Tim Hortons: The Grassroots Champion



Canadians consider Tim Hortons a definitive Canadian brand, with values they can relate to, such as inclusiveness, honesty and approachability. The brand’s social strategy is a reflection of these values. Since Tim’s opened its first store in 1964, giving back to the community has been a personal and business philosophy for the brand’s founders.


Tim Hortons has an impact on communities because of its impact on individual children, and families. Its three key initiatives are:

1. Camp Day/Tim Horton Children’s Foundation

One day each year, Canadian and U.S. store owners donate every penny raised from coffee sales to the foundation. Consumers are encouraged to buy coffee and help send kids from disadvantaged homes on the camping adventure of a lifetime. Store owners work in conjunction with schools, clubs and youth agencies to identify the children.

Started in 1997, the Youth Leadership Program invites selected past participants back to camp to enhance personal leadership skills. After the program, they are eligible for bursaries towards their college or university education.

Marketing: Camp Day is supported with a fully integrated ad campaign that features TV, radio, magazine, Internet, OOH, POP, in-store digital menu boards and PR. It’s built around the idea that buying a coffee can be the start of making a change in a child’s life.

Results: In 2006, with a record $7.2 million raised, over 11,000 kids were sent to camp. Since 1974, over 83,000 children from across Canada and the U.S. have experienced camp.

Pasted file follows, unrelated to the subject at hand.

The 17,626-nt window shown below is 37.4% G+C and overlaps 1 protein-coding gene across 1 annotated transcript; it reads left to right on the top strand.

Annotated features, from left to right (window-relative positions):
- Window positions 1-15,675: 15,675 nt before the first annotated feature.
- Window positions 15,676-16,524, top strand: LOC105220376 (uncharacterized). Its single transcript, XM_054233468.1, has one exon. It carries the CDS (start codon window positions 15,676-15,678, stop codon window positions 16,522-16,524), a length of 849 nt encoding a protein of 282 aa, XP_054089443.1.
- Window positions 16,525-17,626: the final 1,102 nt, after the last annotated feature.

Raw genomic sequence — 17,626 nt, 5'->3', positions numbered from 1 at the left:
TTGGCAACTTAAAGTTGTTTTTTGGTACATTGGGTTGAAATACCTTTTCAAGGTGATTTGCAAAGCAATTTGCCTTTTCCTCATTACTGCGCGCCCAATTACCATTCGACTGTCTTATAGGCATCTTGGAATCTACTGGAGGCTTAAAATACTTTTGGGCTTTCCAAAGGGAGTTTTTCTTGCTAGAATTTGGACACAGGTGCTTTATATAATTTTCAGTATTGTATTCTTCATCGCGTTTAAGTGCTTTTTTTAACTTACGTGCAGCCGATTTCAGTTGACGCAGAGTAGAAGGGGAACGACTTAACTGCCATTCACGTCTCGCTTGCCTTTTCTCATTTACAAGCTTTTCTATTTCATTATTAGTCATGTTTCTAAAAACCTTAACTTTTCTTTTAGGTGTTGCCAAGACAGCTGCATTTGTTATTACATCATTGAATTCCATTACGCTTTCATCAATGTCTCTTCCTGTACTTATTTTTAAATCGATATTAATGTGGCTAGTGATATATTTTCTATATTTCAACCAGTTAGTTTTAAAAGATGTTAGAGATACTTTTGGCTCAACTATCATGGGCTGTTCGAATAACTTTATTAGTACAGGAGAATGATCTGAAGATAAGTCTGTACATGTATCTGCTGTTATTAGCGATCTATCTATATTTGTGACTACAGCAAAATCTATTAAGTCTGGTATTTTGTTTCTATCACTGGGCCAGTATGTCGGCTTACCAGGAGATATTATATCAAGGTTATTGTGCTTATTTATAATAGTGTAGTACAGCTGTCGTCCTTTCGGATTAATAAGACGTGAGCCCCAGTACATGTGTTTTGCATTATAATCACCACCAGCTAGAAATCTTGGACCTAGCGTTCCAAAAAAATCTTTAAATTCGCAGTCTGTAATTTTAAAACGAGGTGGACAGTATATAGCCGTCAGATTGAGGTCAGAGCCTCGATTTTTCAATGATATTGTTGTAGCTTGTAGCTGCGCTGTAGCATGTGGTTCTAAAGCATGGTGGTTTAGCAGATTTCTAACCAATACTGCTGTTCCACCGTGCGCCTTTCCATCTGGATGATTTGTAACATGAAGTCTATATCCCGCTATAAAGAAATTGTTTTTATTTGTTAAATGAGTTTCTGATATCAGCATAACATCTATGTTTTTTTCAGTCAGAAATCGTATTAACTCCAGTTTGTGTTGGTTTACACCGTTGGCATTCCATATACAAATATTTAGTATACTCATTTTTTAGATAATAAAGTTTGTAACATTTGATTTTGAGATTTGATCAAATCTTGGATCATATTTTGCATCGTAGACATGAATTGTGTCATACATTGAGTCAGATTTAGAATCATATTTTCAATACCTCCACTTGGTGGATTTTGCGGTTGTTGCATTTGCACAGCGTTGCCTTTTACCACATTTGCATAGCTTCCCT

2. Timbits Hockey

Tim Hortons began sponsoring hockey over 20 years ago. Timbits Hockey helps players four to eight learn hockey skills in a fun,

non-competitive environment. The brand works with local hockey associations enabling store owners to support the players in their own community. Currently, Tim Hortons supports more than 850 minor hockey associations across the country.

Marketing: The program is supported through TV, radio and POP. The advertising is rooted in the notion that community hockey should be played for fun. It’s brought to life with the promise ‘Timbits Hockey – The First Goal is Having Fun.’

Recently, Sidney Crosby was introduced into theTimbits Hockey ads. Crosby, a Timbits Hockey player in 1993, demonstrates Tim Hortons’ ongoing commitment to the program.

Results: Participation continues to grow. Currently 66,000 kids play Timbits Hockey.

3. Community-based initiatives

Tim Hortons supports causes and activities on a community basis. These initiatives are determined by local store owner groups based on the individual needs of the unique community. Of note:

Free Swim and Skate Program: Free pool and rink times are sponsored across Canada.

Community Clean-Up:

Tim Hortons is an official sponsor of 220 community clean-up events across Canada as part of Earth Day.

Halloween Safety Program

More than 2.4 million reflective Tim Hortons Halloween ‘Treat Bags’ are distributed in October. The bags help children to be seen after dark while trick-or-treating.

Smile Cookie Program:

Through sales of cookies $1,174,000 was raised in 2006 to support different community initiatives.

Earn-a-Bike Program

Children team up with community partners to help clean up their neighbourhoods. Those who complete 30 hours of community service are rewarded with a new bike.

Tim Hortons has done an outstanding job focusing advertising and branding on the key initiatives supporting the community, with the secondary message around product. Everyone knows what Tim Hortons stands for in the community.
Glenda Hummel, SVP, Scotiabank